Although right middle lobe (RML)-atelectasis of the lungs is a common complication of asthma, the relevant data is limited. The aim of this study is to define the characteristics of RML atelectasis in asthma during childhood.
Children with asthma who had recently developed RML atelectasis were included; anti-inflammatory medications, clarithromycin, and inhaled salbutamol were prescribed, chest-physiotherapy (starting on the sixth day) was applied. Patients were reevaluated on the sixth, fourteenth, thirtieth, and ninetieth days, chest X-rays were taken if the atelectasis had not resolved at the time of the previous visit.
Twenty-seven patients (6.8 (4.8–8.3) years, 48.1% male) with RML atelectasis were included. Symptoms started 15 (7–30) days before admission. The thickness of the atelectasis was 11.8 ± 5.8 mm; FEV1% was 75.9 ± 14.2 and Childhood Asthma Control Test scores were 11.8 ± 5.6 at the time of admission. The atelectasis had been resolved by the sixth (n = 3), fourteenth (n = 9), thirtieth (n = 10), and ninetieth days (n = 3). The treatment response of the patients whose atelectasis resolved in fourteen days was better on the sixth-day (atelectasis thickness: 4.7 ± 1.7 vs. 11.9 ± 7.3 mm, p = 0.021) compared to those whose atelectasis resolved later. Nearly half (54.5%) of the patients whose atelectasis had resolved by fourteen days were using controller medications at the time of admission. However, only two patients (13.3%) were on controller treatment in the latter group (p = 0.032). Regression analysis didn't reveal any prognostic factors for the early resolution of atelectasis.
Early diagnosis and treatment of RML atelectasis prevents complications. Patients who had early resolution of atelectasis had already been on anti-inflammatory medications, and responded better to aggressive treatment within the first week.
Asthma control; Atelectasis; Complication; Pediatrics; Prevention
RML, right middle lobe; FEV1, forced expiratory volume in 1 s; C-ACT, Childhood Asthma Control Test; OR, odds ratio; CI, confidence interval; ICS, inhaled corticosteroids; LABA, long-acting beta agonists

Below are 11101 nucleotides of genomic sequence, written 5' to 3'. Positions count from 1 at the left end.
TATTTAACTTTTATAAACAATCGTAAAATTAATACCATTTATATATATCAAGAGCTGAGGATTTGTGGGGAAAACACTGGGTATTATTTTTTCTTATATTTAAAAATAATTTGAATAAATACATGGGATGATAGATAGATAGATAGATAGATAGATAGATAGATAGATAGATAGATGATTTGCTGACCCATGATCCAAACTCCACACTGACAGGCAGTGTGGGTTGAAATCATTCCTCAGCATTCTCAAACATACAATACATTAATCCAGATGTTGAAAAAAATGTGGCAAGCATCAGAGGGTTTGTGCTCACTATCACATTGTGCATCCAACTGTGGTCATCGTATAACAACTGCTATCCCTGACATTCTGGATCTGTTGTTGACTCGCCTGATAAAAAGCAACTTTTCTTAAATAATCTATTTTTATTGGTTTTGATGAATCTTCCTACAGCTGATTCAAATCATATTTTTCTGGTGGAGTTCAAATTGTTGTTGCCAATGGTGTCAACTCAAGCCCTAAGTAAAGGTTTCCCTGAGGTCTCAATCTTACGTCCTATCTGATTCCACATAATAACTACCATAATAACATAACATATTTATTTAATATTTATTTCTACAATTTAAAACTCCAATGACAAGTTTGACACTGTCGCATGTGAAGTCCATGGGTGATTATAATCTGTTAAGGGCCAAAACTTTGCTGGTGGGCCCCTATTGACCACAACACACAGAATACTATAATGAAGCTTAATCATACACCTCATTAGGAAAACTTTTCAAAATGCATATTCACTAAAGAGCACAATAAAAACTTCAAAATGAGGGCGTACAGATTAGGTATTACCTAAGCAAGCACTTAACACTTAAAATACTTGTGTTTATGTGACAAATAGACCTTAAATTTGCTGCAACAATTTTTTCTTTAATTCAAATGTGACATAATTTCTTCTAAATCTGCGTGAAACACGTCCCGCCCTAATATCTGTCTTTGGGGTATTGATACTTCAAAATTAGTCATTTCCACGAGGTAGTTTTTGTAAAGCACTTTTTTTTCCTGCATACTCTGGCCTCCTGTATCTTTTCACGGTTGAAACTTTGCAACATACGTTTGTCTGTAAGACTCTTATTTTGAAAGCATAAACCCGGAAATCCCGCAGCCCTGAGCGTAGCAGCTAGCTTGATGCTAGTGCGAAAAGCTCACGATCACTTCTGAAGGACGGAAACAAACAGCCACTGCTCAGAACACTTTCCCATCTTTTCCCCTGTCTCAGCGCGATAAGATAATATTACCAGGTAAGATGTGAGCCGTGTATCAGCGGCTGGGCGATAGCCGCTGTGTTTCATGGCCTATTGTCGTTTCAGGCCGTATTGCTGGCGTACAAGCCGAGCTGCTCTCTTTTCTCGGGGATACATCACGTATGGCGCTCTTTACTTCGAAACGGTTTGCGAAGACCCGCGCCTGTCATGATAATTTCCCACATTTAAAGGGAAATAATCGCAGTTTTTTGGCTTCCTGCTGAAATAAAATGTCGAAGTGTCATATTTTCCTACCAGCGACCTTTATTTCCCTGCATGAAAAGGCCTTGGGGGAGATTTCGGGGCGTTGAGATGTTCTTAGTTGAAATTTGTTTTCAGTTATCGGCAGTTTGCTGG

Atelectasis is defined as the incomplete expansion of the lung parenchyma, leading to alveolar hypoxia and pulmonary vasoconstriction to prevent ventilation-perfusion mismatching. Children, especially younger children, are more prone to develop atelectasis due to smaller and more collapsible airways, more pliant chest walls, and inefficient collateral ventilation through intra-alveolar and bronchiole-alveolar pores.1 This predisposition is especially notable in patients not only with lung diseases2 and 3 (e.g., pneumonia, asthma, or cystic fibrosis) but also with systemic diseases4 (e.g. neuromuscular diseases).
Although segmental or lobar collapse of the lungs is a common complication of asthma, data about its exact incidence is limited. The incidence has been recorded in 1.62 percent of the general population of children with asthma2 and 11 percent and 36 percent of populations of children with non-hypoxemic and hypoxemic asthma exacerbations, respectively.5 While right middle lobe (RML) atelectasis is typically seen, sometimes the lingula is involved.6 The presence of bronchial inflammation that produces cellular debris, mucus plugs, and edema contributes to the development of atelectasis in asthma.
RML atelectasis can resolve spontaneously, but in some cases the region undergoes atelectasis after acute exacerbation prevents the lobe from re-expanding; in these cases the lobe remains collapsed. Recurrent infections/inflammations and obstruction of the involved lobe may lead to parenchymal damage and bronchiectasis.7 Prompt diagnosis and treatment is mandatory for a better pulmonary outcome. The term ‘RML syndrome’ is used if the RML atelectasis is persistent (with a duration longer than one month) and/or recurrent (≥2 episodes).7 and 8 Although there have been some studies on RML syndrome, little is known about RML atelectasis regarding its response to treatment and the recovery from RML syndrome in childhood asthma. Our aim in this follow-up study was to identify the characteristics and prognostic factors of RML atelectasis in asthma during childhood.